Adam Ruins Everything staff: reality TV fans who watch The Bachelor
The episode was not designed to ruin reality TV for viewers.
“I hope that it didn’t come off too much as a takedown of all of reality television,” Adam told me. “The show is full of reality fans. Literally everyone on our staff was watching The Bachelor while we were writing this episode. It just came from this desire to help the audience think more critically about what they’re watching.”
“Reality TV has this weird presentation that it’s not produced. To me the strangest thing about The Bachelor—they almost never say it’s a show,” he said, and later cited the example of Olivia being left behind on a deserted island. That scene required Ben to break up with Olivia, and then the crew had to pack up and leave, after which the production spent time getting shots of lonely Olivia standing on the shore from a helicopter—before retrieving her off-camera.
I agree with Adam: that’s weirder and more fun to think about how that came together than the amusing (but obviously unrealistic) narrative the show presented, which was that Ben literally abandoned another person in the middle of the ocean.
Reality television shows, Adam said, have a “weird desire to cover all that stuff and sweep it under the rug. Most of the time, when people are watching any other form of media, they’re thinking about, Oh, there’s a script or this scene is poorly written.”
Why not acknowledge that bizarre secrecy?
“There was an earlier draft of the script where we did that,” he said. “We portrayed it more as the reality industry is trying to keep a lid on this stuff, and trying to keep the truth from getting out. That segment ended up getting cut for time as many, many things do. The most painful thing for our show to do is to cut out good, factual information.”
“One thing we talked about in our writers room was we compared reality shows to professional wrestling. Over the last 20 years, professional wrestling stopped claiming that everything was true, and they just opened the doors a little bit to acknowledging that this is a produced entertainment product: We’re creating storylines for you and we’re interacting with you. The result has been really great for wrestling. Fans love that part of it … it’s created this whole new level that people can enjoy it on.”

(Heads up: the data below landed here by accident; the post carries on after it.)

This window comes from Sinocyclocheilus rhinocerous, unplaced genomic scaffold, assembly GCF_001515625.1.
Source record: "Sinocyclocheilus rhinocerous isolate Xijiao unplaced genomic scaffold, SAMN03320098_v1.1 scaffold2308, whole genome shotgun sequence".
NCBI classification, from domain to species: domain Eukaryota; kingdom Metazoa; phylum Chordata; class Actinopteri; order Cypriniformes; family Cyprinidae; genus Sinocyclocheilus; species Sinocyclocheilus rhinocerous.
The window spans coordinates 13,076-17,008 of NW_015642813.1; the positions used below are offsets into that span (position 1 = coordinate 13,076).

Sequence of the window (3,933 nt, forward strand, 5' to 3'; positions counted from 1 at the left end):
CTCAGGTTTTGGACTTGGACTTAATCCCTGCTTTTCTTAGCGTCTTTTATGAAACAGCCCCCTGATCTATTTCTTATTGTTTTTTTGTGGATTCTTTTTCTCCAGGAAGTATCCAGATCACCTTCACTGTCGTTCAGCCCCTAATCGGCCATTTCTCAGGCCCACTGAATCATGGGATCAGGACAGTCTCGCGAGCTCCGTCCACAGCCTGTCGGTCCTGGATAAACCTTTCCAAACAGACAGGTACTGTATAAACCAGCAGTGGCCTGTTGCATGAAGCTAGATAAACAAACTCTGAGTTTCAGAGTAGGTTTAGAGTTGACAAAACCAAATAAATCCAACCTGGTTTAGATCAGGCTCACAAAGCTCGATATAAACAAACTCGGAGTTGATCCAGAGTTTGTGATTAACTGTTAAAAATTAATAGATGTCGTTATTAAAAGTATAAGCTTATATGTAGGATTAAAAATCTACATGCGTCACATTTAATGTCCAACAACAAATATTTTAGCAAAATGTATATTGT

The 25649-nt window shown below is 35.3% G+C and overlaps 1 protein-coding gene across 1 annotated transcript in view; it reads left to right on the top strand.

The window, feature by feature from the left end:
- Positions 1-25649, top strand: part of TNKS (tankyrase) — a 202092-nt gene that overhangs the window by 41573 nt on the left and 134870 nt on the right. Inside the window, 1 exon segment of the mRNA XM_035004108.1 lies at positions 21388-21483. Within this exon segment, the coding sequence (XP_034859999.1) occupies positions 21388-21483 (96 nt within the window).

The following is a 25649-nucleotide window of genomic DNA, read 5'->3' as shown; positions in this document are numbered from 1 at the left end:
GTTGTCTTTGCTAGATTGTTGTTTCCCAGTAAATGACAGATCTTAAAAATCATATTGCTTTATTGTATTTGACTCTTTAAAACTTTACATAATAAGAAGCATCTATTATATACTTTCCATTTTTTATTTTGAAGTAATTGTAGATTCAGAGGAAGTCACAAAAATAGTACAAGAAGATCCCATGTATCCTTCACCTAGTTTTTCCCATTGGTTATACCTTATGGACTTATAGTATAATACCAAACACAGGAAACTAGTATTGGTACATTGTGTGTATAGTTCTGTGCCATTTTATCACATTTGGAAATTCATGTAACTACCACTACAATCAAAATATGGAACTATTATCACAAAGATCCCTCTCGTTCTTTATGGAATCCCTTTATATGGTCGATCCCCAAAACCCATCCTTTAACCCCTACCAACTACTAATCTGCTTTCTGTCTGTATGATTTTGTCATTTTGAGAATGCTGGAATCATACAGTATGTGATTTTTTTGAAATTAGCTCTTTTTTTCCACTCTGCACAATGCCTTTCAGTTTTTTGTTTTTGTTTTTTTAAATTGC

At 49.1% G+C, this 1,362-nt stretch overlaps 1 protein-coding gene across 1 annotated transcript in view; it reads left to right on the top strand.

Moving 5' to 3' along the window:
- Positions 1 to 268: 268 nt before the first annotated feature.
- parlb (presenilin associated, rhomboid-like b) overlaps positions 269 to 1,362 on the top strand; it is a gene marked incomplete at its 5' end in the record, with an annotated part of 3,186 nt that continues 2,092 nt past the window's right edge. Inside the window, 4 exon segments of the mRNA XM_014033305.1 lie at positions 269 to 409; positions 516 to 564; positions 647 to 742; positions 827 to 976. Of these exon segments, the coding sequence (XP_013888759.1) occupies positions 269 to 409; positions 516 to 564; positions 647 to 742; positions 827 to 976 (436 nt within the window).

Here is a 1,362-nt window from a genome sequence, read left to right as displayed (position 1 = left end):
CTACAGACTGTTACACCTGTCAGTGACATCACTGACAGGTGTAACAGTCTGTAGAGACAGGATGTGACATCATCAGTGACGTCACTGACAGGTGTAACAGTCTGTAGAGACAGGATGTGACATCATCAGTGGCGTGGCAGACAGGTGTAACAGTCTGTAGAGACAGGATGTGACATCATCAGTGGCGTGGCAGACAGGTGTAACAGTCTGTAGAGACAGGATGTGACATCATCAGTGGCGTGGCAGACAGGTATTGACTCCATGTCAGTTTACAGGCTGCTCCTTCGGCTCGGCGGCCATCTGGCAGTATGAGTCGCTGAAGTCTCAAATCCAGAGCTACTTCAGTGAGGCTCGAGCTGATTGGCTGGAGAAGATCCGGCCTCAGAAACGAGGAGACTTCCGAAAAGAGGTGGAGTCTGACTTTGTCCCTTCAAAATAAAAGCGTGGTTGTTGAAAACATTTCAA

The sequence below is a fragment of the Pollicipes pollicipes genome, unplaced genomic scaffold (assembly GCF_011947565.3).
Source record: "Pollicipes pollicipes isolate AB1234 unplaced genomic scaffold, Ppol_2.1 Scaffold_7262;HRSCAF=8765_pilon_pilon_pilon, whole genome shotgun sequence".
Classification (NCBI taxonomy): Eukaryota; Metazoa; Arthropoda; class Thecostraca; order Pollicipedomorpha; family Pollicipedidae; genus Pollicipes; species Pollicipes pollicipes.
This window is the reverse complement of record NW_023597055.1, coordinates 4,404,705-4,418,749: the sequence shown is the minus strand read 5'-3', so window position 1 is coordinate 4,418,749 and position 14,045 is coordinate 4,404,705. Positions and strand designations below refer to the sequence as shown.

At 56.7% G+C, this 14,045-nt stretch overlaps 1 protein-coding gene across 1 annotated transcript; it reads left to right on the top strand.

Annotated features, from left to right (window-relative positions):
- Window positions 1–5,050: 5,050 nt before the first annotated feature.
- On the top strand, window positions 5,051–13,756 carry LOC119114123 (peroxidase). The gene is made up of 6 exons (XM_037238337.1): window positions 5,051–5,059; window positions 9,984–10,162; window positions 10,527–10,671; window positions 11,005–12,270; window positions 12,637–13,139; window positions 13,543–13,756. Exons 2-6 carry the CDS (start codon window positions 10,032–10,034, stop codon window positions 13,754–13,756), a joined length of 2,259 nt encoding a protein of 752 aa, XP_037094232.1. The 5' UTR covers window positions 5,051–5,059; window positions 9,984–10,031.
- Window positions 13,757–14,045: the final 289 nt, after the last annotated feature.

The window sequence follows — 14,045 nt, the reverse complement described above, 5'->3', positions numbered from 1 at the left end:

“To me, that’s ideally what reality shows would do. I watch The Bachelor and I’m like, ‘How did you guys get the shot? Why are you not letting us in on this?’ That general frustration with the genre is what we were trying to poke holes in.”
The writers didn’t want to turn their frustration into a complete takedown and thrashing, though.
“We honestly didn’t want the segment to feel to much like an expose,” Adam told me. “We don’t want to cast aspersions on the industry; at the end of the day, they’re just people making TV shows. We didn’t want our friends in the industry to feel like we were attacking the industry for unethical business practices because we don’t think it rises to that level remotely.”
The more we know, the better the world is
The appeal of reality television, of course, is that we’re watching real people react genuinely to real situations, even if those situations are planned or the contexts are artificial. But the appeal of even the most contrived show depends upon the audience thinking that what some of what they’re seeing is true.